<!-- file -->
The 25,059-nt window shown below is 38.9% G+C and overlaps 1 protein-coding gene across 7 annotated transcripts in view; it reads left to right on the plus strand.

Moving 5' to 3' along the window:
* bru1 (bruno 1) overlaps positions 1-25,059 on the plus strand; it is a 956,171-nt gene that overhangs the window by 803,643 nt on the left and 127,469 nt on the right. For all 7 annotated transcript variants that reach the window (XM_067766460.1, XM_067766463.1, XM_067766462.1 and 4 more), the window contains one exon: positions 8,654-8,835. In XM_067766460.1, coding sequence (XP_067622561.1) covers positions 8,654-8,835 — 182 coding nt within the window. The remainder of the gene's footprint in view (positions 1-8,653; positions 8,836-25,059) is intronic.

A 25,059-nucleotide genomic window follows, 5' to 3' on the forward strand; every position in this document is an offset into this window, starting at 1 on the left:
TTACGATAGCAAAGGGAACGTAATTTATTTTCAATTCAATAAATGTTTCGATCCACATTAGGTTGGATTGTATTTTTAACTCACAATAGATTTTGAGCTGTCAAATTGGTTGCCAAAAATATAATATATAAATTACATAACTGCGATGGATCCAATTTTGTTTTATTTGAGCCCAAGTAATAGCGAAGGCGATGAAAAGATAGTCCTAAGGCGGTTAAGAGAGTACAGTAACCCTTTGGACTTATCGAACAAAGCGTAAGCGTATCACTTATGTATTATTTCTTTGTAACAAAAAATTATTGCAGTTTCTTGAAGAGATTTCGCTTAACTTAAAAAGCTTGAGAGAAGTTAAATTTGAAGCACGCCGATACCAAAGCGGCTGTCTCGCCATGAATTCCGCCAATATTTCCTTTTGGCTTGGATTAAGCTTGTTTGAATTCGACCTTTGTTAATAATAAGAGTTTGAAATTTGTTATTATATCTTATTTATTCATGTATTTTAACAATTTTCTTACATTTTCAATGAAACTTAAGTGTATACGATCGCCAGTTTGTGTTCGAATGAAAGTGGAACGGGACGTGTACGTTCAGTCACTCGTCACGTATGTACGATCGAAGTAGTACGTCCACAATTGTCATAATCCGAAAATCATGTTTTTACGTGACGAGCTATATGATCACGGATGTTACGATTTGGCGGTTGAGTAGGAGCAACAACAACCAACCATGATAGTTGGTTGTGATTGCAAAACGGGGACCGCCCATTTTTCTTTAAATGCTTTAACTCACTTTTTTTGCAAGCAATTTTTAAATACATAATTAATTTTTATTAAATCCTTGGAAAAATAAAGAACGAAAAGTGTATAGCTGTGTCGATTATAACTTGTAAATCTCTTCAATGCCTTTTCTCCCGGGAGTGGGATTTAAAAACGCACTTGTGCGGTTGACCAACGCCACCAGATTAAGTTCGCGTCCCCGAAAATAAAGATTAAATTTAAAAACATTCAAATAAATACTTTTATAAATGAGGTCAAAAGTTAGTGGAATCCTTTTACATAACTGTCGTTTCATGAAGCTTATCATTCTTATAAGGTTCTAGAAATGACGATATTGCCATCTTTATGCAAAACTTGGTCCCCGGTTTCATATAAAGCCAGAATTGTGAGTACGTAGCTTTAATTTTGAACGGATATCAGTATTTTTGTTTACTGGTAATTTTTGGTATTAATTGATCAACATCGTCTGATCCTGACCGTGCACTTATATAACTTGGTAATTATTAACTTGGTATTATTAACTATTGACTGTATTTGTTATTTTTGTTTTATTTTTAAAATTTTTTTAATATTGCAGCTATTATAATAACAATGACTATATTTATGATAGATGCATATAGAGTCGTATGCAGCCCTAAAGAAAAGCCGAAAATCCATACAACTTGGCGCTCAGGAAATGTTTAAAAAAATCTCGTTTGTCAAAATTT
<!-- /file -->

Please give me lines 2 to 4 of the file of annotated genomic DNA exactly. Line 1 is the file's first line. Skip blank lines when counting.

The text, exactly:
Moving 5' to 3' along the window:
* bru1 (bruno 1) overlaps positions 1-25,059 on the plus strand; it is a 956,171-nt gene that overhangs the window by 803,643 nt on the left and 127,469 nt on the right. For all 7 annotated transcript variants that reach the window (XM_067766460.1, XM_067766463.1, XM_067766462.1 and 4 more), the window contains one exon: positions 8,654-8,835. In XM_067766460.1, coding sequence (XP_067622561.1) covers positions 8,654-8,835 — 182 coding nt within the window. The remainder of the gene's footprint in view (positions 1-8,653; positions 8,836-25,059) is intronic.

A 25,059-nucleotide genomic window follows, 5' to 3' on the forward strand; every position in this document is an offset into this window, starting at 1 on the left: